There are four types of maintenance that can be performed on stamping dies and pressroom equipment: reactive, preventive, predictive and proactive. It is important to understand the differences between them, to avoid using the terms interchangeably (or incorrectly) and to be able to assess the effectiveness of your maintenance operations.
Reactive Maintenance is nothing more than reacting to failed tooling or equipment by restoring its intended function. It is analogous to a tire on a car being very low on air. The owner observes the low-air condition and adds compressed air to the tire to restore its designed pressure level.Many metalformers rely solely on this reactive maintenance—acceptable in limited circumstances, but generally a costly to operate. Breakdowns are unpredictable, and labor and material resources may not readily be available. You may have to pay premium rates for overtime and to expedite product to the customer. Downstream processes may be delayed, and tooling and equipment life will suffer.
An operation that solely relies on reactive maintenance generally expends more labor and material resources than if they had a preventive-maintenance program in place.
Preventive Maintenance (PM) comprises formal procedures and tasks that help prevent unplanned breakdowns and ensure that equipment and tooling operate properly. To establish PM tasks and intervals, metalformers consult owner’s manuals, industry standards and guidebooks, and also must consider environmental conditions, equipment criticality, impact on safety and past experience.
Examples of PM tasks include changing lubricant, replacing consumable parts, and cleaning, adjusting, inspecting and testing equipment. In the automobile-tire analogy, PM might include checking and adjusting air pressure at each oil change.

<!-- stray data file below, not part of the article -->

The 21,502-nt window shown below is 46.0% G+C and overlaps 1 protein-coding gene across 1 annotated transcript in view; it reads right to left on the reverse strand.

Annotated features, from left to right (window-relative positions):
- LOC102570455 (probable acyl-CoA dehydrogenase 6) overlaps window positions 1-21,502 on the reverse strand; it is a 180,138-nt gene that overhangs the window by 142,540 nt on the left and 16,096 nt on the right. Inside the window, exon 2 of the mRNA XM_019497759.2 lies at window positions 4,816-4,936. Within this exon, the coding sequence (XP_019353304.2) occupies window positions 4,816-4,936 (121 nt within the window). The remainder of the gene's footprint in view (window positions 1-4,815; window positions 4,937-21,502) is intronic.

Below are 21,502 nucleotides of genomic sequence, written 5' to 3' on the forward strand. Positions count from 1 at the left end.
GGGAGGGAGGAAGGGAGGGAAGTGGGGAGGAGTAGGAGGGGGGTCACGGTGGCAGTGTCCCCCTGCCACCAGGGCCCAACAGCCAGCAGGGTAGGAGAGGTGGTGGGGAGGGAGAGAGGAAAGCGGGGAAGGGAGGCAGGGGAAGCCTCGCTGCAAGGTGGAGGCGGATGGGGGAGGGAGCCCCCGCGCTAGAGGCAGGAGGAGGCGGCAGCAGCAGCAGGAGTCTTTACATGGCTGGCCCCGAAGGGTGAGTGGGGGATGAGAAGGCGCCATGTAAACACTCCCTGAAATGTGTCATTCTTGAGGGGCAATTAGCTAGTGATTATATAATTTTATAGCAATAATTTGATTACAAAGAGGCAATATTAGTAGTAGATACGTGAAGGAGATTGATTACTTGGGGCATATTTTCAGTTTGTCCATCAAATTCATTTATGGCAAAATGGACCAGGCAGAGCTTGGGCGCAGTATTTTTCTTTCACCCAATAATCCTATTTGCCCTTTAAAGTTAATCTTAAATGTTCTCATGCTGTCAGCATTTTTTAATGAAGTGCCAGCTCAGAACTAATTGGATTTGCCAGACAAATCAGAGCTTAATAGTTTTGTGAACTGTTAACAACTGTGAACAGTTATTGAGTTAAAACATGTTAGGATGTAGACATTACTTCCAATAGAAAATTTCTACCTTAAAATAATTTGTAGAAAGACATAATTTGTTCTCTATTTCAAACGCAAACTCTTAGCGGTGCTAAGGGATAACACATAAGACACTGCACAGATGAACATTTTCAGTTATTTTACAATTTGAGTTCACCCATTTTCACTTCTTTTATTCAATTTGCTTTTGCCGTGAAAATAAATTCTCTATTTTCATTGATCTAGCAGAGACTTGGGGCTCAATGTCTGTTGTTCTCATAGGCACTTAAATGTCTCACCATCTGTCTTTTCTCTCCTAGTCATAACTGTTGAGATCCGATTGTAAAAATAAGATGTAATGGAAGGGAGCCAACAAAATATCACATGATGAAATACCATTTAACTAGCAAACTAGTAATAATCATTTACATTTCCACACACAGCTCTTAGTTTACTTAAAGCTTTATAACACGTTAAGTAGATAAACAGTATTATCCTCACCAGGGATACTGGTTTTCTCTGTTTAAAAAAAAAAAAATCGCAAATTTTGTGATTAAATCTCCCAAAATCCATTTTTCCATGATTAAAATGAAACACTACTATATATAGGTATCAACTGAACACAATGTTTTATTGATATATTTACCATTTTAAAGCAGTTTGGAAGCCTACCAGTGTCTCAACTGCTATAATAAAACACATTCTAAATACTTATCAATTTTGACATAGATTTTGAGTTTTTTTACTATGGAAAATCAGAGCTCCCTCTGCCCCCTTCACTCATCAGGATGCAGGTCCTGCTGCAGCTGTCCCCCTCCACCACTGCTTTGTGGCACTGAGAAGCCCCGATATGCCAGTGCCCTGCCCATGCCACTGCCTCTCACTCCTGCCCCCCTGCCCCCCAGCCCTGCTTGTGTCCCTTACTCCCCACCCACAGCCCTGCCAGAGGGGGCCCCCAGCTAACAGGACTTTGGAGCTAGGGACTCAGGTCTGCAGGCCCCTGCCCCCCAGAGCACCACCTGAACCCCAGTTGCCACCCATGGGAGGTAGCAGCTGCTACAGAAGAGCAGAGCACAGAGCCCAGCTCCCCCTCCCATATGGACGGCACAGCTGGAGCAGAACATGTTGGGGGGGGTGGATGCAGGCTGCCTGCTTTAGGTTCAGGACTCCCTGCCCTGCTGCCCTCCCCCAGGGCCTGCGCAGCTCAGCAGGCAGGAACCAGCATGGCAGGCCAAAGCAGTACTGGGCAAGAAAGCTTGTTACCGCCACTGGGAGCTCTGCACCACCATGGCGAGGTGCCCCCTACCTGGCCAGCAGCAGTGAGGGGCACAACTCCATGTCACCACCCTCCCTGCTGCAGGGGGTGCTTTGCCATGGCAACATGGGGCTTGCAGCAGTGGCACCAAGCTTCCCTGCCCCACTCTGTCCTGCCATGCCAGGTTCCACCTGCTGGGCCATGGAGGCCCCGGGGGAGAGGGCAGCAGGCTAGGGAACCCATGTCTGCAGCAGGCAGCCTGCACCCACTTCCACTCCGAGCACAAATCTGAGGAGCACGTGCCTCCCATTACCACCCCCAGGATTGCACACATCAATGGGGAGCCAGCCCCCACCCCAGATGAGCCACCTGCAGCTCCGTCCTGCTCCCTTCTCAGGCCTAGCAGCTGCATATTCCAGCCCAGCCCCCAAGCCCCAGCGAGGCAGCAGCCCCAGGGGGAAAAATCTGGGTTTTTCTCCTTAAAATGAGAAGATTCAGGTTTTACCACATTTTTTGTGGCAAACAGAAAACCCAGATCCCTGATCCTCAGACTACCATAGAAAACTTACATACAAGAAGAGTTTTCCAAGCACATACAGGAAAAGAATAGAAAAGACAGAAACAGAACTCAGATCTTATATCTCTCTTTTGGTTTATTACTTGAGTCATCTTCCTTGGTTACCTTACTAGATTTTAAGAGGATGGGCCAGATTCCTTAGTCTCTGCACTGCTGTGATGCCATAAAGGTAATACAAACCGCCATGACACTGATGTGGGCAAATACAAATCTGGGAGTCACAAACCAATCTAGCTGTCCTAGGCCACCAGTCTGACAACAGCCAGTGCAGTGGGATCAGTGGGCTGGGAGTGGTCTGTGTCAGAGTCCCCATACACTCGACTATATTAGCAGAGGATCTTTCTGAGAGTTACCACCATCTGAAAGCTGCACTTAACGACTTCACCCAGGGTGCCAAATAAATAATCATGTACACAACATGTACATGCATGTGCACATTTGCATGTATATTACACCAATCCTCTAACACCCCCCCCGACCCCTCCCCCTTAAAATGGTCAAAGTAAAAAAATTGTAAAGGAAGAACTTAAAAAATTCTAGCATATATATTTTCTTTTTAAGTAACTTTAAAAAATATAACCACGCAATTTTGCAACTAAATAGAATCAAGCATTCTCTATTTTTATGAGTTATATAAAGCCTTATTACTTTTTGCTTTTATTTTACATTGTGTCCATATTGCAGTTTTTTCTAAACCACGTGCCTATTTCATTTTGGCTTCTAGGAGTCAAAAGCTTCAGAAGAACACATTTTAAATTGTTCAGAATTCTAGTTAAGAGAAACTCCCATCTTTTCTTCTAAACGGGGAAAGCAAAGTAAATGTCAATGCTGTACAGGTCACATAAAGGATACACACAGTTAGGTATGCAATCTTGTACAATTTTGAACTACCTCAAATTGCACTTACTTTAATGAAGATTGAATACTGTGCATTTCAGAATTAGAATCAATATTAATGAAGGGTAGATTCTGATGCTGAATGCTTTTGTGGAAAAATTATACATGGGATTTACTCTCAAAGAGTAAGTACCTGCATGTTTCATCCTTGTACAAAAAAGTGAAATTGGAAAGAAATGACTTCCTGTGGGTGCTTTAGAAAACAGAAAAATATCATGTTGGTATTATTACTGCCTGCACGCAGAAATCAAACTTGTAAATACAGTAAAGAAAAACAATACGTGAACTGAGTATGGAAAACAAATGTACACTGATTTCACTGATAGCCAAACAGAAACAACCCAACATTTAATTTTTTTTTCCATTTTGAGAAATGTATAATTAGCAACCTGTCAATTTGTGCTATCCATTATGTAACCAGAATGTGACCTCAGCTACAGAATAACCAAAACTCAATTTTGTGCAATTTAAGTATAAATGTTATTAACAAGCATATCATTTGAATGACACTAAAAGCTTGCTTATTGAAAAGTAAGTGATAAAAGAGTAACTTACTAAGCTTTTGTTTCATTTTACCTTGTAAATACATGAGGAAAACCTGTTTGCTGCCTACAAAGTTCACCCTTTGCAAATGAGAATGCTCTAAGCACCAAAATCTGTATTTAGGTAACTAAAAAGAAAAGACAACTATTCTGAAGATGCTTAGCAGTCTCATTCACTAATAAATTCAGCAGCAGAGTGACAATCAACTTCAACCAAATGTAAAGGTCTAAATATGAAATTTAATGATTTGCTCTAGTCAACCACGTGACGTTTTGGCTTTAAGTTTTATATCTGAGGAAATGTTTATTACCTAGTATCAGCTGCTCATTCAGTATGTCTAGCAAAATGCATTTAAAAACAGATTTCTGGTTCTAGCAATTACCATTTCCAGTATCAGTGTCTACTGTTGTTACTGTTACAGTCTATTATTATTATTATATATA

A good PM program keeps equipment running in good condition and helps to extend the period between breakdowns. It also helps managers plan and budget for replacement parts, and schedule the necessary work at predictable and convenient times.
While PM is not the optimum maintenance program, it does provide several advantages over a purely reactive program. Performing preventive maintenance extends the useful life of tooling and equipment. Tooling and equipment generally will run more efficiently when maintained properly. This translates into cost savings. Preventative maintenance alone will not prevent catastrophic failures, but it will decrease the number and frequency of failures.
Adverse consequences of PM:
• Over-maintenance, where unnecessary or ineffective maintenance is performed, such as adding air to a tire at every oil change when the tire does not require additional air.
• Under-maintenance, where failure conditions are not identified or corrected in a timely manner, leading to the consequences described for reactive maintenance.
Predictive Maintenance (PdM) improves on PM by using actual equipment-performance data for scheduling maintenance tasks. PdM tasks data will indicate deteriorating conditions or rate-of-decay. With this strategy, periodic or continuous monitoring detects the onset of wear or degradation. The information helps engineers predict potential problems and determine the best time for maintenance.